The Dow marked its 2nd straight gain — but Thursday jobless claims may pose the stock market’s biggest test amid coronavirus


Jobless claims haven’t been a focal point for investors for more than a decade, but market participants will be keenly watching Thursday’s figures because they could provide the clearest sign yet of the damage wrought by lockdowns that have swept across much of the U.S. to mitigate the spread of the COVID-19.

“’How will the markets survive the U.S. initial claims going ballistic?’ is probably on everyone’s minds this morning” wrote Stephen Innes, chief global markets strategist at AxiCorp.

Check out: Jobless claims set to soar by the millions as layoffs surge due to coronavirus shutdowns

Market participants are bracing for a number that could run into the millions — figures that are likely to bring to an abrupt end the first win streak for the Dow Jones Industrial Average

DJIA, +2.39%

and the S&P 500 index

SPX, +1.15%

since early February.

With one out of every five Americans under some form of stay-at-home measure to help lessen the spread of the illness that was first identified in Wuhan, China, in December, some economists are anticipating that as many as 5 million workers will show as applying for unemployment insurance in the coming weekly report. It is a staggering number that some market participants say is too large to discount and one that will likely knock the air out of a market that is searching for its footing higher.

See: 23 million American jobs in immediate danger from the coronavirus crisis

“We realize freakishly bad economic data is coming,” wrote Fundstrat Global Advisors’ Tom Lee in a Wednesday research note. “On Thursday, some economists are projecting weekly jobless claims to surge to as high as 5 million,” he wrote.

“Many of our more active and tactical clients are short into this, arguing that such wildly bad news cannot be discounted and thus, this ‘tape bomb’ should lead to a big sell-off,” he said.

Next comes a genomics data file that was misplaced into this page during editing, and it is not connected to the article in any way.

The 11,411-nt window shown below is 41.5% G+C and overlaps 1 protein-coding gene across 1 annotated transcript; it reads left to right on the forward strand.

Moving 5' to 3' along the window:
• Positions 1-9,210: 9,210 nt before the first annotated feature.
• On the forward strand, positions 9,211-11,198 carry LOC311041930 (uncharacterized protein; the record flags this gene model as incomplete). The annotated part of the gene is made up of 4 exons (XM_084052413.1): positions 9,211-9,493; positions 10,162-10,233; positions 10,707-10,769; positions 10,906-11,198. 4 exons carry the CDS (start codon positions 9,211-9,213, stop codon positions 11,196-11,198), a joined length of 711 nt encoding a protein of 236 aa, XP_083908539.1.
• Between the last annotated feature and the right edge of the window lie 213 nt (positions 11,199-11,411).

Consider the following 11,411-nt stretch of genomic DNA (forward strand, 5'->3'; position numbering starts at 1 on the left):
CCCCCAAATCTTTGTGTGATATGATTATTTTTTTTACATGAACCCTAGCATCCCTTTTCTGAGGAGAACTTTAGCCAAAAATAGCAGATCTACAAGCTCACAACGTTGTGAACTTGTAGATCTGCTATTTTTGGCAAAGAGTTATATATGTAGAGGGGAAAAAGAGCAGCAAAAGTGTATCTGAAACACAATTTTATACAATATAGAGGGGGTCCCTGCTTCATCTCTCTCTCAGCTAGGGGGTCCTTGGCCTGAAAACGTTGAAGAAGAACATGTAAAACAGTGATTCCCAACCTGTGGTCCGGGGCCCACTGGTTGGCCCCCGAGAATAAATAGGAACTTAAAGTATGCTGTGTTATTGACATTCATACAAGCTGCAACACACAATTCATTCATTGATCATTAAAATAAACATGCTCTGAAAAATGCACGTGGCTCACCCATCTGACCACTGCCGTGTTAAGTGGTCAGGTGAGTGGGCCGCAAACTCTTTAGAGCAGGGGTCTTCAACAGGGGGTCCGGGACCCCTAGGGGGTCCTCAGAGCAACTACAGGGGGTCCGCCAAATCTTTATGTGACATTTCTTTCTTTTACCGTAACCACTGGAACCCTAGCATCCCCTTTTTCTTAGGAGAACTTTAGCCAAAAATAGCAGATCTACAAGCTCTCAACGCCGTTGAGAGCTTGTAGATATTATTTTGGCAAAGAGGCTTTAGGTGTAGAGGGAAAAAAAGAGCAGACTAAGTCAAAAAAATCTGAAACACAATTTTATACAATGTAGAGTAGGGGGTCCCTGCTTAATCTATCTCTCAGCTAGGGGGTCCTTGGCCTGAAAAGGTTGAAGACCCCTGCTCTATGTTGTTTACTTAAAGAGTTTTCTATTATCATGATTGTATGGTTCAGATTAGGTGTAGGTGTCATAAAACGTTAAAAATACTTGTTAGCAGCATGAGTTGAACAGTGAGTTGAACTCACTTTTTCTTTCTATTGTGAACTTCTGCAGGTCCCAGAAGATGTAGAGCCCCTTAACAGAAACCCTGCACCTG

On Tuesday, BTIG analysts Julian Emanuel and Michael Chu said that if a $2 trillion coronavirus rescue package being voted on by lawmakers late Wednesday wasn’t approved by the time those gut-wrenching numbers come out on Thursday, it would likely knock the wind of the market’s sails.

The BTIG researchers wrote that the “psychology of such a large weekly claims number without a deal done will inflict incrementally larger damage” on an already fragile market.

The Senate late Wednesday approved the relief bill, which is designed to shield the economy from the pandemic that has halted normal business and personal activity.

“The problem is new jobless claims will measure the extent of U.S. policy failure, and with the Congress dilly-dallying, it will not help the matters,” wrote Innes.



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U.S. meeting on Huawei, China policy still on for Thursday despite Trump tweets: sources By Reuters



WASHINGTON (Reuters) – A meeting of U.S. government officials to discuss further curbs on exports to Huawei and China is still on for Thursday, two sources said, despite a pushback from President Donald Trump against stricter limits on shipments of U.S. products overseas.

The deputy-level meeting was called to discuss issues including possible new restrictions on sales of chips made abroad to China’s blacklisted Huawei Technologies and on sales of airplane components to a Chinese aircraft maker.

Policymakers have been sharply divided ahead of a cabinet-level meeting scheduled for Feb. 28, with some officials favoring a tough line on Huawei and China while others are more focused on trade.

Doubts swirled about whether the meetings would move forward after Trump on Tuesday blasted U.S. proposals that would prevent companies from supplying jet engines and other components to China’s aviation industry.

In a series of tweets and comments to reporters, Trump said national security concerns, often cited as the reason for U.S. curbs on Huawei, should not be used as an excuse to make it difficult for foreign countries to buy U.S. products.

The president’s comments came after weekend reports by Reuters and other news media that the government was considering whether to stop General Electric Co (N:) from further supplying engines for a new Chinese passenger jet.

The potential restriction on the engine sales – possibly along with limits on other components for Chinese commercial aircraft such as flight control systems made by Honeywell International Inc (N:) – would have been the latest move in the battle between the world’s two largest economies over trade and technology.

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